The area of western Tennessee underlain by the Claiborne Group is about 7,200 square miles and lies on the east flank of the syncline that forms the Mississippi embayment. It includes the Mississippi Alluvial Plain and part of a dissected upland plateau. The Claiborne Group dips to the northwest at 10-25 feet per mile and ranges in altitude from 600 feet above mean sea level in the outcrop area to 900 feet below mean sea level near the embayment axis. The Claiborne Group is tentatively subdivided into five units including, in ascending order, the Meridian Sand Member of the Tallahatta Formation, the Basic City Shale Member of the Tallahatta Formation, the Sparta Sand, an unnamed clay unit, and an unnamed sand unit. The two major aquifers in the Claiborne Group are the '500-foot' sand and the unnamed sand unit. The top of the '500-foot' sand is correlated with the top of the Sparta Sand; and the base, with the base of the Claiborne Group. The '500-foot' sand ranges in thickness from 200 to 750 feet and consists mainly of very fine to coarse sand or gravel. It also contains layers of white to blue, pink, gray, or brown clay, which constitute only a small percentage of the total thickness. The unnamed sand unit ranges from 0 to 210 feet in thickness and consists mostly of white, gray, or brown fine-grained lignitic sand. An estimated 75 percent of the ground water withdrawn in western Tennessee (west of the northward-flowing segment of the Tennessee River) is taken from the '500-foot' sand and the unnamed sand unit.
The quantities of water available to wells from the '500-foot' sand are currently adequate for all municipal and industrial needs. The permeability of this aquifer is about 570 gallons per day per square foot. An estimated 155 mgd (million gallons per day) is pumped from the '500-foot' sand, about 140 mgd is discharged from the aquifer as the base flow of surface streams, and about 40 mgd is discharged from the report area as underflow. Water from the '500-foot' sand contains objectionable quantities of iron in the western half of the report area. Otherwise the quality of the water is suitable for most needs.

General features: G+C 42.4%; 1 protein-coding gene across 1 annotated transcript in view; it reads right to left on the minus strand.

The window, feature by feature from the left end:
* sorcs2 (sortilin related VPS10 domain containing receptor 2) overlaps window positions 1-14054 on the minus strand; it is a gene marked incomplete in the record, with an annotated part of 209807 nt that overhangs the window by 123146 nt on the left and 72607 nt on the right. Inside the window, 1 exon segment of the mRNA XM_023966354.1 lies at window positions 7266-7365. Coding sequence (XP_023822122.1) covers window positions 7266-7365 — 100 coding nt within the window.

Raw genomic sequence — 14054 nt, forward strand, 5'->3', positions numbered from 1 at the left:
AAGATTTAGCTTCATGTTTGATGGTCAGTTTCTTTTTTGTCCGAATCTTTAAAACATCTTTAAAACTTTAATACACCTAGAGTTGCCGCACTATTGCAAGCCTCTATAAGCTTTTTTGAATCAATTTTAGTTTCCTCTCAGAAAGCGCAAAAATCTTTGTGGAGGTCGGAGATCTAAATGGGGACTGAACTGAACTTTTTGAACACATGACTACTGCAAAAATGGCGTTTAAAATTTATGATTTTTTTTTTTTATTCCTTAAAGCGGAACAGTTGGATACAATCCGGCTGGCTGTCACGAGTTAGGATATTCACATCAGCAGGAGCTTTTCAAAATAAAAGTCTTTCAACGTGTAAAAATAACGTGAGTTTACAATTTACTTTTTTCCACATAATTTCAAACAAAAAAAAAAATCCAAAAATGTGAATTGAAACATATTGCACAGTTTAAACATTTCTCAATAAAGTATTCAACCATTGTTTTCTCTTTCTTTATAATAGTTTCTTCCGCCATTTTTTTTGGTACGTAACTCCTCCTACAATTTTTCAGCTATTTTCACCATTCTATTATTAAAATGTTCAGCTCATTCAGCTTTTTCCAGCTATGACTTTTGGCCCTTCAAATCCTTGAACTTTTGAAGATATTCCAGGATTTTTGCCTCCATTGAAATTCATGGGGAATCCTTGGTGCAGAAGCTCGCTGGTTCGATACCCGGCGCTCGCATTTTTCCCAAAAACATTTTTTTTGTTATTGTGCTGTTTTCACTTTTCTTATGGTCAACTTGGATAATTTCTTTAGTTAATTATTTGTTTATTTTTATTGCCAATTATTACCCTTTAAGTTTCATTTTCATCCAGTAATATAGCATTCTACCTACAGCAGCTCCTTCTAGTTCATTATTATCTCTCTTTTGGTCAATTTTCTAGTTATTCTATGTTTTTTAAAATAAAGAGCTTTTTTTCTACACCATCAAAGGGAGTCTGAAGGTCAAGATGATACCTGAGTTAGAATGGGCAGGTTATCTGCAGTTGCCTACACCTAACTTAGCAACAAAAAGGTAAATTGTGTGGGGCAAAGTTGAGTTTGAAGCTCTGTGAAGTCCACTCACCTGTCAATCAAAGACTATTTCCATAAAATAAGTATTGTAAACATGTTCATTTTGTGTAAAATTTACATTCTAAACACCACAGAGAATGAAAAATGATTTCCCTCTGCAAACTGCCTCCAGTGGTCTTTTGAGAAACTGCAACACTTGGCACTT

Quantities of water adequate for domestic use and for small municipal systems can be obtained from the unnamed sand unit in most of the report area. The field permeability of this aquifer is probably about 270 gallons per day per square foot. About 8 mgd is discharged into adjacent formations, and about 2 mgd is withdrawn by pumping. Water from the unnamed sand unit contains objectionable quantities of iron in the western half of the report area. Otherwise the water from this aquifer is of good quality.
Ground-water supplies in both the '500-foot' sand and the unnamed sand unit will be adequate for the predicted rate of municipal growth and economic development for many years to come. If the hydraulic gradient in the '500-foot' sand were increased to 19 feet per mile, the average dip of the top of the aquifer, about 578 mgd would be transmitted downdip. Similarly, the unnamed sand unit would transmit about 34 mgd downdip
under a hydraulic gradient of 10 feet per mile. Furthermore, additional
amounts of water could be induced into the report area as underflow from
The anticipated effects of additional large scale development are (1) a drop in local and regional water levels in proportion to the increase in pumpage, (2) an increase in the net inflow of ground water from adjacent States, and (3) an increase of recharge to the aquifers at the expense of streamflow.